I particularly enjoyed the symbolism of creating Kaelandur, the first corporal weapon to be used among the Highborn in history. The existence of the dagger causes a shift in the balance of power, blurring the lines between good and evil.

The story is told from the point of view of Branimir Baran, a member of the Kras who has served the Highborn at Melkorka for over five decades. It is through his eyes we see the great battle between the Highborn and the Bukavac, demons of the Netherworld. Branimir has the gift of invisibility, creating a window for readers to observe the action and witness the destruction of Melkorka. This battle was wonderfully crafted, with beautiful imagery which added to the illusion of being part of the scene.

By killing one of their own, the Highborn unwittingly create a monster; a powerful adversary hell bent on destroying the world. Those who remain after the battle at Melkorka must embark on a journey to protect that which gives life – the legendary Ash Tree. Sitting within the Waters of Life, it stretches across all worlds, its location guarded by secrecy and, of course, magic.

Robertson’s world building skills are immense, so although I was surrounded by the unfamiliar, especially the names, I was drawn into the adventure immediately. The action didn’t let up for a second; with unexpected deaths, fantastical creatures, cannibalism and heroic battles which stole my breath – I couldn’t put it down.


Thanks for stopping by.

Mel

Sourcerer’s Eleven: Questions for Author Joshua Robertson

I had the great pleasure of interviewing Joshua Robertson as part of Sourcerer’s Eleven this month. Hop on over and check it out, Joshua is very engaging 😀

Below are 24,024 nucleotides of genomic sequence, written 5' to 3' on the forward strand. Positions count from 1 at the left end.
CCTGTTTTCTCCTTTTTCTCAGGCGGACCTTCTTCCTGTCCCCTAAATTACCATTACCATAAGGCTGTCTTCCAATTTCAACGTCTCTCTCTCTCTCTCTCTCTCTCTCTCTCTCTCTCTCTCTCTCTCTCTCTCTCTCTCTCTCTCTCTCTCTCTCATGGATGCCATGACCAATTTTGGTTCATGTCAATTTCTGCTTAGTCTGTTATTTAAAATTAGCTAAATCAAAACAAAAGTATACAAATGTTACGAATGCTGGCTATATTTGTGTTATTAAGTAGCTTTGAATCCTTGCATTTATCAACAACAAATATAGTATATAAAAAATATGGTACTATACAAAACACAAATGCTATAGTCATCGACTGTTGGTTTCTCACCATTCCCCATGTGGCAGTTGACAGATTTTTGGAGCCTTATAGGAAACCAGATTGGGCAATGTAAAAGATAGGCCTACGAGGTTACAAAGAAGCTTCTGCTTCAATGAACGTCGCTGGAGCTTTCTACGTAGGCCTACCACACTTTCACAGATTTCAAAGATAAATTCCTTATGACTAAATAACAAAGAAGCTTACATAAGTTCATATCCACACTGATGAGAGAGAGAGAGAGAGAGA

Sourcerer

Welcome to round three of Sourcerer’s Eleven. An interview series where contributors within the site get a shot in the big chair. The Instigator-In-Chief, Gene’o interviewed Luther Siler, who then put me through my paces, so now it’s my turn *rubs hands together*. In the hot seat today is Joshua Robertson, author of Melkorka (Book 1: Thrice Nine Legends), and A Midwinter Sellsword (Book 1: Hawkhurst Saga).

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  1. You recently released Gladiators and Thieves, book two of the Hawkhurst Saga. Can you tell us a little about that series and how it came about?

You will have to forgive me if I momentarily nerd rage. The story of Hawkhurst was never intended to be in my collection of stories. Hawkhurst first began as a politically-themed RPG MUD (Roleplaying Game Multi-User Dimension) played through text on a web-based platform. I spent an entire weekend creating a complex city from the…